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Elucidating the mechanism of the ISWI family of chromatin remodeling complexes

  • Author(s): Yang, Janet Gloria
  • Advisor(s): Narlikar, Geeta J
  • et al.
Abstract

Chromatin structure regulates the accessibility of DNA in several crucial nuclear processes, including transcription, replication and recombination. The ISWI-family of chromatin remodeling complexes translationally repositions histone octamers on DNA. One member of this family, the ATP-dependent chromatin assembly factor (ACF), generates regularly spaced nucleosomes in vitro and is required for transcriptional silencing in vivo.

To dissect ACF mechanism, we used a FRET based approach to follow the movement of DNA with respect to the histone octamer in real time. We find that ACF generates at least one transient intermediate in which part of the DNA has moved across the histone octamer. The rate of ACF remodeling is sensitive to the length of the linker DNA such that shortening the linker DNA below 60 bp progressively slows down both ATP hydrolysis and remodeling. As a result, ACF generates and maintains nucleosome spacing by constantly moving nucleosomes towards longer flanking DNA faster than shorter flanking DNA. ACF thus creates a dynamic equilibrium between different nucleosome positions such that the centered position is most highly populated.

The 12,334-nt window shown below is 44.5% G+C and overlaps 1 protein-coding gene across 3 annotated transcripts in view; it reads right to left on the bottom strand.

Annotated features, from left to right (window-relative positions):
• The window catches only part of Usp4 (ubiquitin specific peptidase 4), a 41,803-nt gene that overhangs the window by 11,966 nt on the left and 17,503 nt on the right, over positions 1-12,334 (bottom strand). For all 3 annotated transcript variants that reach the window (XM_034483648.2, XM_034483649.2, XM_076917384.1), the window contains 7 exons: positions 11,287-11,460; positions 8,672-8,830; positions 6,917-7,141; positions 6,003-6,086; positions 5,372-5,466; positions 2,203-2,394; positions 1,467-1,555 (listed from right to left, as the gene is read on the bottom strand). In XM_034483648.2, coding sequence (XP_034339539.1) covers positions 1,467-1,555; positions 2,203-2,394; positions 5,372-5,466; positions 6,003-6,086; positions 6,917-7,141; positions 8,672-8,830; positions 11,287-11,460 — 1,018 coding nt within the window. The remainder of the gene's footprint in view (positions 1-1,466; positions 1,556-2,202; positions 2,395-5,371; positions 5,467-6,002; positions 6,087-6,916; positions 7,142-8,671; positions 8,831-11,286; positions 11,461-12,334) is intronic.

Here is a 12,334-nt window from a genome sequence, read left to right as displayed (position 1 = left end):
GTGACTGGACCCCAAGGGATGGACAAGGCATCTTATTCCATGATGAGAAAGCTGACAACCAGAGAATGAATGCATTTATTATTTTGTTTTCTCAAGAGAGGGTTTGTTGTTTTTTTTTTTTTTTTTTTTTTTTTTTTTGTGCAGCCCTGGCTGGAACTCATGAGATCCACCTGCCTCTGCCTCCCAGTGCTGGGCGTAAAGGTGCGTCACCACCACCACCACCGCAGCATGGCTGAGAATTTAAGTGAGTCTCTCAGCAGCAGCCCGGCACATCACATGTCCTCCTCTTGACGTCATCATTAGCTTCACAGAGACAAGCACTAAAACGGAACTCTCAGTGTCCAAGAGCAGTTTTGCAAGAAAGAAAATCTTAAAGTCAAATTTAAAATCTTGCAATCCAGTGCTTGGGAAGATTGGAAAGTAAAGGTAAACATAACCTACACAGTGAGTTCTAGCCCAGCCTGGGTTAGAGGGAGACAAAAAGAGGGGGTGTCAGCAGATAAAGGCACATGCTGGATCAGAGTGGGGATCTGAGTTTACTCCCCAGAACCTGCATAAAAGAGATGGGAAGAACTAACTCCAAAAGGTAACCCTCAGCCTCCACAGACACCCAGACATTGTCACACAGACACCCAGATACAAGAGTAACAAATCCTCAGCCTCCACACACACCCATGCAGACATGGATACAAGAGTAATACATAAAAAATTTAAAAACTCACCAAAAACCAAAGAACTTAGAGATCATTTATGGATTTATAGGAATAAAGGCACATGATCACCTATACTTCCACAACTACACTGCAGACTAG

To understand how ACF can rapidly sample both sides of a nucleosome to accomplish bidirectional movement, my collaborators and I employed a myriad of techniques to conclude that ACF functions as a dimeric molecular motor. We found that ACF binds nucleosomes in a cooperative manner, and that this oligomeric state is required for back and forth remodeling of the nucleosome. Additionally, the ATPase subunit energetically couples different nucleotide states with distinct reaction intermediates, and thus we observe that the physical interactions with the nucleosome change as a function of the ATP reaction cycle. Lastly, we found that ACF utilizes ATP in three distinct ways, and that translocation is characterized by distinct pauses during movement of DNA relative to the histone octamer.

In summary, these data provide a mechanistic basis for the directionality of nucleosome repositioning and explain the centering activity of ACF. Futhermore, the dimeric architecture of ACF allows for the rapid and processive bidirectional nucleosome movement required for nucleosome spacing.

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